I see backup systems for WordPress in much the same way I see car insurance. I don’t need them until I need them, and then I need them really bad.
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Without a doubt one of the first things a person should do after installing WordPress (or any other CMS) is to install a backup system. This is so easily done using plugins that I can’t imagine why I was such a slow adopter myself.
The first website I owned was one that I built using Microsoft FrontPage. That was in 1999 and I’ve been online continuously since then. The first few years my sites were all static. WordPress wasn’t around then and neither was Joomla or Drupal, at least not in any large scale way.
Then, between 2000 and 2005 WordPress, Mambo (later forked to Joomla) and Drupal came along. Websites developed on each of those were database driven. The old static websites had been hard-coded, meaning the text that was visible to the reader was manually written into the code that made the website possible. WordPress, Joomla, and Drupal changed that, providing a way to have dynamically updated content instead of having to put up another entire page.
I don’t remember ever installing Drupal, but I experimented with Mambo, and later, a fork of Mambo called Joomla which was released in 2005 . WordPress had been around since 2003 and in 2006 or 2007 I installed it for the first time.
I wish I could say I’d taken steps to protect my websites back then. I don’t know if it was a case of simple ignorance or of me flying with blinders on, but several passed before it dawned on me that I should be taking steps to keep the software that my websites ran on updated, meaning the WordPress or Joomla core files, themes, and plugins. I can’t say exactly what year I started doing so, but somewhere along the line I began keeping regular backups as well.
Nowadays, I would never develop my own site nor one for a client without a backup system in place. A backup plugin is one of the very first things I install on a new website. Backups are equally important on Joomla, but because most of my work is on WordPress sites, I’ll discuss it here.
Why are Backup Systems for WordPress Necessary?
WordPress is easy to use from the front end. Behind the scenes, however, it is a complex piece of software. WordPress is comprised of approximately 400,000 lines of code and can be extended by your choice of more than 50,000 plugins. Some very basic websites have only three or four plugins. Other more complex sites may have dozens of plugins installed and activated. Any piece of software with that level of complexity is going to have a hiccup or two at some point in time. Sites break. When they do, you may find out in a hurry how badly you needed that backup system.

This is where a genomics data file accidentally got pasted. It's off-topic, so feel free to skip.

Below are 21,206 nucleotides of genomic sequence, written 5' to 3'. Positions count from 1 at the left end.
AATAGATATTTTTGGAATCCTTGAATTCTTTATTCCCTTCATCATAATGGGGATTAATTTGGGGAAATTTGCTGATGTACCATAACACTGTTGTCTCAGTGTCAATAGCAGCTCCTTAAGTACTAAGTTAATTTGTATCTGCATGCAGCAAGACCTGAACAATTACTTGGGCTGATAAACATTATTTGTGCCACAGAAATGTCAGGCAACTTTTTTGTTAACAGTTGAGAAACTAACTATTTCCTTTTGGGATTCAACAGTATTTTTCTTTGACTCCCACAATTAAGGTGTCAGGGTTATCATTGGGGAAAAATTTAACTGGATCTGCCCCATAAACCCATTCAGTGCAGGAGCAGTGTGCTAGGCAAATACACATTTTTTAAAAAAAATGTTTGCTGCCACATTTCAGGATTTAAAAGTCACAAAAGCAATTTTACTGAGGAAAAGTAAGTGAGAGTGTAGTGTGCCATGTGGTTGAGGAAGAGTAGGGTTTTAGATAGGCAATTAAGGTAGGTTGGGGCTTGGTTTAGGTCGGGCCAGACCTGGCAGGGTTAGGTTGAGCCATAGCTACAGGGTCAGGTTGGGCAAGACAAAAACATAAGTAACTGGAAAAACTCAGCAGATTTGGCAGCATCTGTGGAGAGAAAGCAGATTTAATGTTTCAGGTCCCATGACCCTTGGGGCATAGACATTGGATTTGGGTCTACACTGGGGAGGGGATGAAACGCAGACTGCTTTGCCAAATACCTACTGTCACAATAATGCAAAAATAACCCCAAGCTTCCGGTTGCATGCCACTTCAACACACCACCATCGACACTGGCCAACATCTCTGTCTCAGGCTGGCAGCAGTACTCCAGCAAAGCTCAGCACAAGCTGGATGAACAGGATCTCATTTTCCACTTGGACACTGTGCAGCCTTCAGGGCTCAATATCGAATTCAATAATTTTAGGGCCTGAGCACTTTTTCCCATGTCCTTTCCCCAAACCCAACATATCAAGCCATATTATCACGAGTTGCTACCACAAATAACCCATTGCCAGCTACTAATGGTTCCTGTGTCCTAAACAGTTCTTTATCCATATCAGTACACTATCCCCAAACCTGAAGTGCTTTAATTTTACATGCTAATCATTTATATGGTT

Another thing to keep in mind is that WordPress, because it powers a huge percentage of websites on the Internet, is a sitting target for people who seem to think their appointed role in life is to wreck other people’s websites. WordPress itself is much more securely written than it was just a few years ago, but the possibilities of problems still exist. That’s not because there’s something wrong with WordPress. Rather I think we could say that it just comes with the territory, as my friend used to say.
- Catastrophic server failure.
- External forces such as DDOS attacks.
- A hacking event.
- Webhost backup doesn’t work.
- Host’s backup doesn’t include your most recent work.
How Can I Protect My Site with Backups?
Make sure your WordPress website is hosted with a company that follows a strong security protocol. If your website is hosted by a conscientious company, they most likely have regular backups that you could fall back on in an emergency. But even that plan can fail if all the stars line up just right. Events such as DDOS can play havoc with even the best web hosts.
A better idea is to create your own “plan b” by installing your own backup system using a high-quality plugin from a reputable developer. There are some powerful backup systems for WordPress.
There’s No Way I Could Break My Own Website, is There?
It is easy to underestimate the possibility that a backup file might be needed. I can break my entire site with a simple bump of a delete key or a misplaced curly bracket in the code. A plugin that is misbehaving might cause issues for which the easiest fix is a backup.
A few months ago I had an update go wrong on a client’s site. A site that was up and happy one minute was critically broken a couple minutes later. The thing that saved me was a copy of a recent backup. For several years I have used BackupBuddy, and it saved me that day. To date, it has never failed me. BackupBuddy is worth more than its cost just for the quality of it backup system, although there are also a number of features that take it beyond a simple backup tool.
More recently, an update went sideways on one of my own sites. If I’d been able to access the control panel I might have been able to fix the issue. I couldn’t get in, though, no matter what I tried. I went through the steps of manually disabling the plugins via cPanel’s file manager. That didn’t help. I tried several other tactics that also failed to help the issue. Again, thanks to a backup .zip file I had stored, I was able to get the site up and running in less than an hour.
In addition to the backups that our hosting provider keeps, we multiple backup facilities running on our own sites. Of course, BackupBuddy is installed on all of those sites.
I’ll write more about how to use BackUpBuddy in another article. You can find out more about BackupBuddy here.
The website host you choose can have an impact on your backup choices.